Join in ... at Murray Bridge CFS
Zac Forrester invites you to become a member of Murray Bridge’s Country Fire Service brigade.
On a freezing Tuesday night, at a brick station on Thomas Street, Murray Bridge's Country Fire Service volunteers are working on their skills.
A couple carry what look like plastic briefcases around while wearing bright green hazmat suits, sealed tight to keep them from coming into contact with chemicals or gases.
An ear-splitting alarm sounds in a nearby room: someone in full breathing apparatus has stood still for too long, and an automated alarm has gone off.
The volunteer firefighter in question wiggles for a moment, and the noise stops.
Brigade captain Jiron Blacket shows off some of the kit he and his crew get to use: a thermal imaging camera, and devices that detect poison gas or radiation or explosives.
In summer you would see them out more often, fighting scrub fires, but at this time of year – when they are not tending to an occasional house fire, car crash or fallen tree – they try to keep their skills sharp.
Among the volunteers present is Zac Forrester.
When did you first get involved with the CFS?
It’ll be 10 years next month. A friend down at Nairne said I should join up ... I was living at Nairne (at the time). Five years ago I moved down here. I knew one of the lieutenants here.
What do you spend your time doing?
It varies from bushfires, car accidents, tree-downs, helping SAAS (the South Australian Ambulance Service) with patient lifts, general rescues, animal rescues. Then in the down time we just train, get as much training in as we can ... We have meetings down here as well, generally once a month on the first Tuesday ... At the moment it’s two to three (incidents we attend) a week. In fire season it can go up to five, six, seven a week; then in the middle of winter it will quieten down a bit. In winter we’ll get more structure fires and car accidents ... I work at Adelaide Mushrooms and they’ve been really helpful – if I get a call-out, my pages goes off, they don’t mind if I leave. We struggle with daytime crew (availability).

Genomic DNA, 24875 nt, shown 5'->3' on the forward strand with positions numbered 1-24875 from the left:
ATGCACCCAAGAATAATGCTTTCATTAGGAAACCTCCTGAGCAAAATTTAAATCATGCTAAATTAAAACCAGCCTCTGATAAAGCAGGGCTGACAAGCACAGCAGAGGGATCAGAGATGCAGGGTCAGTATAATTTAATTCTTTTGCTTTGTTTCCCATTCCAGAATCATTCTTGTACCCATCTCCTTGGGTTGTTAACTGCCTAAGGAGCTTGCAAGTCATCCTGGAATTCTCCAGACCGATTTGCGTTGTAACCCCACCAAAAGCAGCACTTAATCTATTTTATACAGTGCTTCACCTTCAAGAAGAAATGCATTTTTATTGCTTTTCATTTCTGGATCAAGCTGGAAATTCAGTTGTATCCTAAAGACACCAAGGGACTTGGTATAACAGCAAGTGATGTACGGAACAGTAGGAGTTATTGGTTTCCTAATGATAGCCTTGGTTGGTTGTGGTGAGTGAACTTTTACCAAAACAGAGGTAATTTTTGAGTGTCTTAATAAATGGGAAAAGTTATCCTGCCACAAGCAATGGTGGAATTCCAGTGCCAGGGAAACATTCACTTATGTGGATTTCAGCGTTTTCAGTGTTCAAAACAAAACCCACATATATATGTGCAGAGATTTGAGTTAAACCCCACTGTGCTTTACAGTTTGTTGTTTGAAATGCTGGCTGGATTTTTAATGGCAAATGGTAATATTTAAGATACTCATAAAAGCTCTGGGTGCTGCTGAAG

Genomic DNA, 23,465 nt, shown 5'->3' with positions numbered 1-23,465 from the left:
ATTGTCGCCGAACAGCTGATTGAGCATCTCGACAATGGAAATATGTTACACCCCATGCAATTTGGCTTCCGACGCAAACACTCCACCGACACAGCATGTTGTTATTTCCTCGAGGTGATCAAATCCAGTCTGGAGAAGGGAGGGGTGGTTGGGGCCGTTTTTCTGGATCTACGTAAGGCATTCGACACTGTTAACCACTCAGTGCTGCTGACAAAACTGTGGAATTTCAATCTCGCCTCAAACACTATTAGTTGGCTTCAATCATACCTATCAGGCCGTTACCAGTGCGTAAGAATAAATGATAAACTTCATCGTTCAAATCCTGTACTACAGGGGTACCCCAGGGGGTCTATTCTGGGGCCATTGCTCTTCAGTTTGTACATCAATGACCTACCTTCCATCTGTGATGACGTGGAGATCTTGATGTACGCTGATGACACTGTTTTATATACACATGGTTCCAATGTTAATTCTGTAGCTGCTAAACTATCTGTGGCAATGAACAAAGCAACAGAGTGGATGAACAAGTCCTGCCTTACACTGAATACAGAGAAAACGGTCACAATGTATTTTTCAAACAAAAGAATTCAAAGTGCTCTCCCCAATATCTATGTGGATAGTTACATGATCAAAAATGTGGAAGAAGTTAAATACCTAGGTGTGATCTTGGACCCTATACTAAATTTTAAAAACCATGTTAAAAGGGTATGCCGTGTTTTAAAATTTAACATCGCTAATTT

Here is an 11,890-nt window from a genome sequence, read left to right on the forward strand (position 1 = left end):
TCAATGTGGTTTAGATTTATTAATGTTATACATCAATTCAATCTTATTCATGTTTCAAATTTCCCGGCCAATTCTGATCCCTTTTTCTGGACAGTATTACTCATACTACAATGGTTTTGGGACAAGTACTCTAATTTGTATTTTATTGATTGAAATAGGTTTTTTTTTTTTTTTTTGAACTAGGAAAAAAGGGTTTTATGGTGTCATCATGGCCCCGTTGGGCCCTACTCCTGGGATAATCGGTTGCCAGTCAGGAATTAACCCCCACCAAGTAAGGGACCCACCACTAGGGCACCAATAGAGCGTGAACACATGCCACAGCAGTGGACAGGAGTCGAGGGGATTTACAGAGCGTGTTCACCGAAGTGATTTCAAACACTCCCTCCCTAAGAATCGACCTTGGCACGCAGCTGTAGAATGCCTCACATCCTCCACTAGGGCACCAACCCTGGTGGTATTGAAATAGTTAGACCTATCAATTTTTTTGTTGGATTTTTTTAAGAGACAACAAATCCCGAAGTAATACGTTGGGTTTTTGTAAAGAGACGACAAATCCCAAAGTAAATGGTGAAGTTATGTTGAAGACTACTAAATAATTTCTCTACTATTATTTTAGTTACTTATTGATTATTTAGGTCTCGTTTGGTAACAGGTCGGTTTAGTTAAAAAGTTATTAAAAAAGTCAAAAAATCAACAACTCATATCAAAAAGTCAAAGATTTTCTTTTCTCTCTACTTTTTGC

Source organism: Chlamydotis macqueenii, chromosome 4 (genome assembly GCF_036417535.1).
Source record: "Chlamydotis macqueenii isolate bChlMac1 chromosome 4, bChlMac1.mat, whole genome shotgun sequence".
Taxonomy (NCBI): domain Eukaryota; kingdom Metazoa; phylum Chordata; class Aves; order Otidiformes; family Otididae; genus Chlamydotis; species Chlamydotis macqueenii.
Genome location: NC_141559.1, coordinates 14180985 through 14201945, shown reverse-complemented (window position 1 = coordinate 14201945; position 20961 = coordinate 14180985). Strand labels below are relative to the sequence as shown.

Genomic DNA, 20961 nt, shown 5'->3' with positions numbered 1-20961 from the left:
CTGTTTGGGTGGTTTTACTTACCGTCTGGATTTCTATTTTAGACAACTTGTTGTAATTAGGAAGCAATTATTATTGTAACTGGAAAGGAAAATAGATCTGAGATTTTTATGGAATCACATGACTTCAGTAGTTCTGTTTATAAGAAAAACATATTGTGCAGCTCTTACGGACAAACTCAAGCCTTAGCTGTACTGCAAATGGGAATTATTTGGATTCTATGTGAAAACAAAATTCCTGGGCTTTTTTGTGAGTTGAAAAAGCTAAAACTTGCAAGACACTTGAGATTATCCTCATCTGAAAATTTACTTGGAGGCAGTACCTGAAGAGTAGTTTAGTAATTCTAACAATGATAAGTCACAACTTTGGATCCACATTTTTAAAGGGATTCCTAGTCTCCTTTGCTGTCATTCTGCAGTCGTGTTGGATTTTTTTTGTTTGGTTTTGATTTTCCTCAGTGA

What do you get out of your involvement?
It’s a good opportunity to learn new skills ... I do it ‘cause I want to help the community out, learn new skills and meet new people. I just see it as good fun. Even training nights are reasonably good. The call-outs we go out to get the heart pumping. On the way there you've got to think “what are we doing, how are we going to approach it safely?” But mainly I love to help the community out.
What is your most striking memory of your time with the CFS?
The one that’s always going to stick with me was an incident a few years back on the freeway where a blood van went up the back of a truck and burst into flames. That’s probably the worst one. (But) we get a lot of help if we need it – people come in and talk with us.
What is your goal with the CFS?
Just to go up in the brigade a bit more, maybe be a senior firefighter and work my way up to lieutenant. Help as many people out as I can. I’ve always thought about joining the MFS (Metropolitan Fire Service) as well.
Why should people join the CFS?
You’re helping the community out. You go to these car accidents, these fires, and people see you there, recognise you, and it makes for good friendships, not just in the brigade but outside as well. You’ll be walking in the mall and an old lady might say “you rescued me out of my car”. Come down and see what it’s like. See if it’s for you.
More information: Visit www.cfs.sa.gov.au/volunteer, attend a training night at 7pm on a Tuesday at 138 Thomas Street, or call Jiron Blacket on 0457 560 125.
The CFS and SES volunteers really are among our communities unsung heroes. We all owe them a debt of gratitude for the many hours of commitment, training and, at times, literally life saving assistance that they provide us with, and all for free. Well done and let’s all support them when we possibly can.